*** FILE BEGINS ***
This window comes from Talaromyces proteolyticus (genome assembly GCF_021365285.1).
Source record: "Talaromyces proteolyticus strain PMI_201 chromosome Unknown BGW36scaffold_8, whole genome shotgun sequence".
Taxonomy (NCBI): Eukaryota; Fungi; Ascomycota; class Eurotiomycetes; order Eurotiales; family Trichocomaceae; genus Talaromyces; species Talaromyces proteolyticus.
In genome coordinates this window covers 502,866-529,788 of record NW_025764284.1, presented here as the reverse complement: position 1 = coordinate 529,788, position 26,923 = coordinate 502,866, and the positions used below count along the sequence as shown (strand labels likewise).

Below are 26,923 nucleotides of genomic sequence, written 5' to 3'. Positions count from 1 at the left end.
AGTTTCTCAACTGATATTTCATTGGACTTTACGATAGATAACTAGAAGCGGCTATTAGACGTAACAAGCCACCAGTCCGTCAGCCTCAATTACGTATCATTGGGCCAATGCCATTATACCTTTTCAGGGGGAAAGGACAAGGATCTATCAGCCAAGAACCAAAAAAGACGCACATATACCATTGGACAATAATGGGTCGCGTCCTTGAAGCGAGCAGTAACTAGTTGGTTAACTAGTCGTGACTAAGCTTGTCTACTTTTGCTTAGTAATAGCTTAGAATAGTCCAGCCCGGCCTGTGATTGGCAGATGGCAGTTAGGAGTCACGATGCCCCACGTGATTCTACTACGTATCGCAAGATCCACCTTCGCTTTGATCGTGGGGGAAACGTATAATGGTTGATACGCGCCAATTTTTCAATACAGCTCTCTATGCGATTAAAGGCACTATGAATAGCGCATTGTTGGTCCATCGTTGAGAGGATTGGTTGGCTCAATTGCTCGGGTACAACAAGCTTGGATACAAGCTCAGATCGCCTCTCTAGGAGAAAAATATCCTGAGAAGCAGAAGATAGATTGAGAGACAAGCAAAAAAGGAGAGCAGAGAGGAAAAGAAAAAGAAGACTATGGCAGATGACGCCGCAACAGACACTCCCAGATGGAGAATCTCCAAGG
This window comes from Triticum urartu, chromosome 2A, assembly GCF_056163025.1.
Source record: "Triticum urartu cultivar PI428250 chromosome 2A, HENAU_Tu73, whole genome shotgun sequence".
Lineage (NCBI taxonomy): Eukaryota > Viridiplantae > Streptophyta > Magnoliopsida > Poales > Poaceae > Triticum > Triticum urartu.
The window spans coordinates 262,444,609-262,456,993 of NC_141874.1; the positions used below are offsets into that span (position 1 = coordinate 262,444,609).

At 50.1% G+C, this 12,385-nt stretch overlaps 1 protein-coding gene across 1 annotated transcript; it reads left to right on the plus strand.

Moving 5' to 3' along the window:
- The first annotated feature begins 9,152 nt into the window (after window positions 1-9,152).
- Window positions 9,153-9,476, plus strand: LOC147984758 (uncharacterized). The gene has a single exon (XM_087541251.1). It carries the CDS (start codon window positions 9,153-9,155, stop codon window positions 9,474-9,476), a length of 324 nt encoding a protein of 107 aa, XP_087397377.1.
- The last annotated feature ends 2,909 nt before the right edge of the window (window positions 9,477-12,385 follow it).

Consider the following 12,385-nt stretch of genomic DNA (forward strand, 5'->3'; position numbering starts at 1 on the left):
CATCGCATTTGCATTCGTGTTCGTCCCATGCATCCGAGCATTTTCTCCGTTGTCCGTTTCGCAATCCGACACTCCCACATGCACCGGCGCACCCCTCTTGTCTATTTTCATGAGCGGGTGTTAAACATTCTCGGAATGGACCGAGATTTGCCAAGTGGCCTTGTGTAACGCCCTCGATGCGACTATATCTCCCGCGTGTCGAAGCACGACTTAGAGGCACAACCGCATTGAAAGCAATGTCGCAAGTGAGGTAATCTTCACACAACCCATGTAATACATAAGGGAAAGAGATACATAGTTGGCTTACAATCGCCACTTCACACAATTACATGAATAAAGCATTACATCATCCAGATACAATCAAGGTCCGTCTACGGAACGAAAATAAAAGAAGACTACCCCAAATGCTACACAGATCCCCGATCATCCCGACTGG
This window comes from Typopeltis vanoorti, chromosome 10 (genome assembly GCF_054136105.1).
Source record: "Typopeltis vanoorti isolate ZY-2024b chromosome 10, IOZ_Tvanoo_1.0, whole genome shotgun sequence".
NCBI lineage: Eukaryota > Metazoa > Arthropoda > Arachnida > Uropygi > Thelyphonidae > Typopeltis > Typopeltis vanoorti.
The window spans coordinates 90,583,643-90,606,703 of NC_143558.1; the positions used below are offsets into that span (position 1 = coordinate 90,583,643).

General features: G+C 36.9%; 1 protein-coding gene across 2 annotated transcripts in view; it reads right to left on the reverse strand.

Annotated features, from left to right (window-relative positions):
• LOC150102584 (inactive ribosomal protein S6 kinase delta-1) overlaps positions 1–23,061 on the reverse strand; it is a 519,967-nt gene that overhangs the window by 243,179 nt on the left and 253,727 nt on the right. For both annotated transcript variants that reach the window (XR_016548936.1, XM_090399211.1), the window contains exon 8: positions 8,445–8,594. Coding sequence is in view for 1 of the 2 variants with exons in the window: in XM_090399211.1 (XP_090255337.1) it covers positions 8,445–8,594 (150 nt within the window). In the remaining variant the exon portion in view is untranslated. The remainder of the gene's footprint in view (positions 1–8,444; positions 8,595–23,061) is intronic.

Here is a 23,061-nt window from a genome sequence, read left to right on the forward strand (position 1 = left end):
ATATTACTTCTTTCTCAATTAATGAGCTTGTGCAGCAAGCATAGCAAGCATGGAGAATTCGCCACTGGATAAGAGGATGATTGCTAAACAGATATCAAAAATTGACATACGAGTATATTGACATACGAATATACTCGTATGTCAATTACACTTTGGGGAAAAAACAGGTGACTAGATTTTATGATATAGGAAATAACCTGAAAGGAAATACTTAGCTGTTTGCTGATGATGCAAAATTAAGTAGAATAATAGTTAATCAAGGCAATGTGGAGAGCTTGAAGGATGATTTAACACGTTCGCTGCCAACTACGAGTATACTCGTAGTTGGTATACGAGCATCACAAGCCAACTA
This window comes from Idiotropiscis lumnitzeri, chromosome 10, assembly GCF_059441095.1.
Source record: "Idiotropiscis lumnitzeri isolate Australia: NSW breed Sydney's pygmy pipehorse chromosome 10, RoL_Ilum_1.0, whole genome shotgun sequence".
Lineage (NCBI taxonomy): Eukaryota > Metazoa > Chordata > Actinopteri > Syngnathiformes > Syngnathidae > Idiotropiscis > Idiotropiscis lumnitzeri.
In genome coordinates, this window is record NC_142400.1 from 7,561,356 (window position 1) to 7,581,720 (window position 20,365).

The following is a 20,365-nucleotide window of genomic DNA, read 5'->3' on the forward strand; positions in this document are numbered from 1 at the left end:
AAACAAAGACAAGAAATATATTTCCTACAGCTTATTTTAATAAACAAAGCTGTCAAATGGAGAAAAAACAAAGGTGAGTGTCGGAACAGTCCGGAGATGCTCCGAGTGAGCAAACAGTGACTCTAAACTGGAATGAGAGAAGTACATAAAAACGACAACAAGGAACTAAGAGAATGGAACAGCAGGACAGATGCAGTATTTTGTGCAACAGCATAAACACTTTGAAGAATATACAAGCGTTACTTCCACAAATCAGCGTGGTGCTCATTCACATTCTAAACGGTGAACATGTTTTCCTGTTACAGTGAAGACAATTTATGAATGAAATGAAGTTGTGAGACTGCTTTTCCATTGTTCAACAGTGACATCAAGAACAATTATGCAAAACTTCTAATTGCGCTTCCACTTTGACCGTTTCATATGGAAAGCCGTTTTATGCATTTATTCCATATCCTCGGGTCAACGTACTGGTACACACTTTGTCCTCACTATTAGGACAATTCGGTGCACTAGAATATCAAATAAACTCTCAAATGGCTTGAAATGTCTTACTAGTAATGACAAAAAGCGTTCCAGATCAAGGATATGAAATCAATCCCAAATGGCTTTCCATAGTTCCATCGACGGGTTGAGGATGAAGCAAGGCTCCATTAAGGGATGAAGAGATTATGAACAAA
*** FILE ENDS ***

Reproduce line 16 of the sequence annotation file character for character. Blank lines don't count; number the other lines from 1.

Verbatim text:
Consider the following 12,385-nt stretch of genomic DNA (forward strand, 5'->3'; position numbering starts at 1 on the left):